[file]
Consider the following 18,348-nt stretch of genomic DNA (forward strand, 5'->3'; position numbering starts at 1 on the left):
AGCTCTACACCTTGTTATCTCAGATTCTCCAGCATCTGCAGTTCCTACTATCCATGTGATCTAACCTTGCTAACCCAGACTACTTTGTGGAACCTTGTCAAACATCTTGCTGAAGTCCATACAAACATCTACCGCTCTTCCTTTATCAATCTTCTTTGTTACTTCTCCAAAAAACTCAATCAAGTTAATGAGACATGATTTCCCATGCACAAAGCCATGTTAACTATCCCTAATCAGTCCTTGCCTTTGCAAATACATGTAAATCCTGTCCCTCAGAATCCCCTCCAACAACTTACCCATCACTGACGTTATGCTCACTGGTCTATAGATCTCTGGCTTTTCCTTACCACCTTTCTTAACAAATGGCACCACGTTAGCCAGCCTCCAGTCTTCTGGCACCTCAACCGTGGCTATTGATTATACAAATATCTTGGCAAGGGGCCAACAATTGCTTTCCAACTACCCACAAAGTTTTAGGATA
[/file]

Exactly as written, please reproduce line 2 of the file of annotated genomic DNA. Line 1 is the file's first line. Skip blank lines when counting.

AGCTCTACACCTTGTTATCTCAGATTCTCCAGCATCTGCAGTTCCTACTATCCATGTGATCTAACCTTGCTAACCCAGACTACTTTGTGGAACCTTGTCAAACATCTTGCTGAAGTCCATACAAACATCTACCGCTCTTCCTTTATCAATCTTCTTTGTTACTTCTCCAAAAAACTCAATCAAGTTAATGAGACATGATTTCCCATGCACAAAGCCATGTTAACTATCCCTAATCAGTCCTTGCCTTTGCAAATACATGTAAATCCTGTCCCTCAGAATCCCCTCCAACAACTTACCCATCACTGACGTTATGCTCACTGGTCTATAGATCTCTGGCTTTTCCTTACCACCTTTCTTAACAAATGGCACCACGTTAGCCAGCCTCCAGTCTTCTGGCACCTCAACCGTGGCTATTGATTATACAAATATCTTGGCAAGGGGCCAACAATTGCTTTCCAACTACCCACAAAGTTTTAGGATA